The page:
I’ve never really believed in the “TINSTAAPP” line of thinking. That’s an acronym for “There is no such thing as a pitching prospect,” and maybe I don’t believe in it because some people take it too literally to avoid pitchers entirely. I also don’t like it, because I feel that pitchers are unfairly classified here. The idea behind this is that pitchers are no sure thing, in large part due to the injury risk that they come with. But no prospect is a sure thing, and hitters can be just as injury prone as pitchers at times. You win with pitching, which means you need to invest in pitching prospects, and since they are risky, you need to invest in a lot of pitching prospects.
Today we kicked off the top 20 prospect countdown with Luis Heredia. When he was signed in 2010, Heredia was seen as a guy who could be a future ace. He has been in the top ten in our rankings every year until now. At this point he looks more like a projectable starter out of high school, rather than a future top of the rotation guy. That drop in value got me thinking about an article I wrote in the 2012 Prospect Guide. Well, the fact that I found a stack of 2012 books while cleaning out my office last week also helped (you can buy them for $1 each here). The cover of the book featured Gerrit Cole, Jameson Taillon, Luis Heredia, and Stetson Allie all featured on each suit of aces. The article in the book was called “The Four Aces.” I’ve included the article below, if anyone wants a jump back to pre-2012, when Cole hadn’t thrown a professional pitch, and Taillon, Allie, and Heredia were all coming off their first seasons. If you want to skip it, join me below the article.
The last time the Pittsburgh Pirates had an ace in the majors was 1992. Doug Drabek, in his final year with the team, put up a 2.77 ERA in 256.2 innings. He finished fifth in the Cy Young award voting just two years after winning the award. Since that point the Pirates haven’t had a pitcher put up strong back to back seasons. They’ve had a few one year wonders, but those have usually been followed up by a regression.
The Pirates added Gerrit Cole, Jameson Taillon, Luis Heredia, and Stetson Allie to the organization in the span of one year between August 2010 and August 2011. All four players have top of the rotation stuff, with Pirates fans hoping that at least one of them emerges as an ace in the majors. If that happened, it would give the Pirates their first ace since Cole, Taillon, and Allie were toddlers, or – in another way to put it – their first ace of Heredia’s lifetime.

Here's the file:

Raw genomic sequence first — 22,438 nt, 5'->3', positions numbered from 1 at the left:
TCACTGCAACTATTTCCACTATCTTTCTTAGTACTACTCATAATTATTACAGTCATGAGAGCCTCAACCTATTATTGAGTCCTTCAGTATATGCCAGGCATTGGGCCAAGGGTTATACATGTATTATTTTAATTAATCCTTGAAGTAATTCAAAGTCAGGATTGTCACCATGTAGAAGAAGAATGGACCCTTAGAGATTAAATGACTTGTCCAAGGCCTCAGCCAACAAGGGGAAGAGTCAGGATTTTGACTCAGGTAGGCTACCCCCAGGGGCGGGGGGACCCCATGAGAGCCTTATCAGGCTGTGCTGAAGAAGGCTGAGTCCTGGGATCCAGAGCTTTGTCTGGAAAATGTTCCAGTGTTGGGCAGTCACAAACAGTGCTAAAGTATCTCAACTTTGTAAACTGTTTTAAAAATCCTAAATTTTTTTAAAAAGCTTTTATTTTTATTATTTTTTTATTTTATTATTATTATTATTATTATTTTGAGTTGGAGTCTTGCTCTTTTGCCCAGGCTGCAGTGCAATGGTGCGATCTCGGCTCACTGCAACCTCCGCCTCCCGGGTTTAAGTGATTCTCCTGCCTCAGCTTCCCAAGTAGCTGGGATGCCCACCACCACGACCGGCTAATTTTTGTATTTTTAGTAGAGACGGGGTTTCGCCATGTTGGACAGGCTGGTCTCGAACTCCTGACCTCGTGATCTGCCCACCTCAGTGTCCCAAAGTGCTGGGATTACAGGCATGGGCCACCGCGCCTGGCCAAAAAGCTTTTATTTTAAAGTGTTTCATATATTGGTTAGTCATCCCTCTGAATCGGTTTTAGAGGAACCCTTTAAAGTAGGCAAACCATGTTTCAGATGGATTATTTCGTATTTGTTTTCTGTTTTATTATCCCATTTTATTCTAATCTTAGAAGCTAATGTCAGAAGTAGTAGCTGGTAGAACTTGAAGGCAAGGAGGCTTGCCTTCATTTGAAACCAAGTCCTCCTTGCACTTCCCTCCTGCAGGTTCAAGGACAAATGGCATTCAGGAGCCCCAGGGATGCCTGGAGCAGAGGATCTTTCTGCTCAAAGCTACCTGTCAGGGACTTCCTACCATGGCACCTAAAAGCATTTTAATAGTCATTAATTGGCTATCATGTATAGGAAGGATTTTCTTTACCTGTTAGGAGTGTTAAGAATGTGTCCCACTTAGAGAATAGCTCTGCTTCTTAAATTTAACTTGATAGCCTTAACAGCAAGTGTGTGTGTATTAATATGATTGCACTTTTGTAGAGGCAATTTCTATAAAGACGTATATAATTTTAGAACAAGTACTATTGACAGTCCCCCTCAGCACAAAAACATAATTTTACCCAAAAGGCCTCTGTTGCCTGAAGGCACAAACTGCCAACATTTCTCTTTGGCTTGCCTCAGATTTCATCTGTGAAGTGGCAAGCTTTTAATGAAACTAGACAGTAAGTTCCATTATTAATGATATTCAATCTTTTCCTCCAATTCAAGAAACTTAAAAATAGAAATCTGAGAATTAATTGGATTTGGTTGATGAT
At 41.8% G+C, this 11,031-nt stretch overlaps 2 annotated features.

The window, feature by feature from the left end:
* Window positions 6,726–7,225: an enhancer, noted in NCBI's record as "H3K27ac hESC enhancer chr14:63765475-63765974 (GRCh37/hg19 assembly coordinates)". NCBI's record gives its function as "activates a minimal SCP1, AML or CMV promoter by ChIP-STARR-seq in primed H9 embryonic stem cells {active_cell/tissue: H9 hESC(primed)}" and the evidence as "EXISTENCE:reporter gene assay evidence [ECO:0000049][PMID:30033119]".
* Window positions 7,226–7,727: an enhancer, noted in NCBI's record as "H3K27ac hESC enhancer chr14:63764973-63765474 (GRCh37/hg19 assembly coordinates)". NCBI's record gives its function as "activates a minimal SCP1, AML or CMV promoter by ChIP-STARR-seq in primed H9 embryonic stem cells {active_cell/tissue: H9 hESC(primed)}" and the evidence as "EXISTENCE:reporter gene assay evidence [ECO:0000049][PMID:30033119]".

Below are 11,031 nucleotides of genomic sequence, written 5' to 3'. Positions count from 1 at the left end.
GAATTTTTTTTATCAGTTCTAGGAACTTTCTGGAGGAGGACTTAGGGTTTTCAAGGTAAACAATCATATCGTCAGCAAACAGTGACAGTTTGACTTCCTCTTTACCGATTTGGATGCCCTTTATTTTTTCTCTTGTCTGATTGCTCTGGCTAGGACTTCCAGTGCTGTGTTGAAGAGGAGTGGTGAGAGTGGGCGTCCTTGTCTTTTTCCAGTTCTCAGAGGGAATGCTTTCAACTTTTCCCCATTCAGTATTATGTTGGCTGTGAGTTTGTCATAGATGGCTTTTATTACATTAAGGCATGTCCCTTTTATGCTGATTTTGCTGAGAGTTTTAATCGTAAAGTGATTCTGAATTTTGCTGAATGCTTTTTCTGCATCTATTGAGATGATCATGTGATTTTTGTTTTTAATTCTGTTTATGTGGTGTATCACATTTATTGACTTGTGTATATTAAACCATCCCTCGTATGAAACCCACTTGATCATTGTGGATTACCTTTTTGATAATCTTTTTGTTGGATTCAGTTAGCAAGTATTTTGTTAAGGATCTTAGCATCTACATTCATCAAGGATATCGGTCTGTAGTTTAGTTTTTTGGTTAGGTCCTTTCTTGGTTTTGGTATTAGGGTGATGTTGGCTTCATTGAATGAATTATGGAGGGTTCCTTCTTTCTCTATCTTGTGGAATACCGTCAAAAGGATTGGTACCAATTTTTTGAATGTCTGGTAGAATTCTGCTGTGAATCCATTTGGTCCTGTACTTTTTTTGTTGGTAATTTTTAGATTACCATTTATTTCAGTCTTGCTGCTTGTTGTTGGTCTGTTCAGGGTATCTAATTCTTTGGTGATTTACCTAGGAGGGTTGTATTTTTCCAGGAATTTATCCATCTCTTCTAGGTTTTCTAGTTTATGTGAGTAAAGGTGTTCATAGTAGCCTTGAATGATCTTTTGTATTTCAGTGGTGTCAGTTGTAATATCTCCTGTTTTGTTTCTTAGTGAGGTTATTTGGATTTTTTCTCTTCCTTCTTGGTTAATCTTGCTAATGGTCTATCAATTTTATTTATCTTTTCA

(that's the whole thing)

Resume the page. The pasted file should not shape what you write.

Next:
The top prospect of the bunch was taken with the first overall pick of the 2011 draft. Gerrit Cole has an arsenal of pitches that could potentially make him one of the best in the game. He throws his fastball in the upper 90s, constantly hitting triple digits, and sitting 98 MPH even after 100 pitches. One of the special things about Cole is that he tends to add velocity as the game goes on, rather than seeing a drop in velocity. There’s no explanation for it, and he insists that he’s not holding anything back early in the game. The same thing happens to Justin Verlander, who Cole often gets compared to.
Aside from Cole’s plus fastball he has a plus slider and a plus changeup, both of which sit in the mid-to-upper 80s. The changeup drew a lot of attention in 2011, and is part of what put him in position to be taken with the first overall pick.
“I never really thought it made such a drastic change as a lot of other people thought,” Cole said of the pitch. “I think I used it in different counts. And I just threw it with more conviction.”
Cole has the build to be a work horse starter, capable of 200 innings a year. The whole package suggests that the right hander from UCLA could be a candidate to move quickly through the minor league system. However, the Pirates don’t like to label anyone as a fast track candidate.
“I think the biggest separator for him is going to be how his fastball plays,” said Kyle Stark, the Pirates’ Assistant General Manager and 2011 Director of Minor League Operations. “Obviously it’s got the velocity, with the ability to have angles and deception. And then the command that comes with it I think is going to dictate what type of starter. We obviously think he has the potential to be that front end guy.”
Cole has a great mix of pitches, and doesn’t have much to work on, as he was good enough to be taken first overall. The adjustments the Pirates are making are minor, meant to give Cole better extension so that he can drive the ball down through the zone, rather than leaving it up to get hit, which has been a concern in the past.
If there’s any indication on how highly regarded Cole is by the Pirates, it comes during the video sessions. The team has been known for grabbing film of other pitchers and using the film to teach their own guys. For Cole, the Pirates have been putting on films of Roger Clemens and Curt Schilling. It says a lot about a young pitcher when the organization has them learning off of video featuring some of the best pitchers in recent history.
Cole might end up in Bradenton to start the 2012 season. That would put him on the same team as Jameson Taillon, who is very similar to where Cole was three years ago. Taillon has a great fastball, sitting in the mid-90s, even getting it as high as 99 MPH. He’s also got a plus curveball that one American League scout called the best in all of baseball.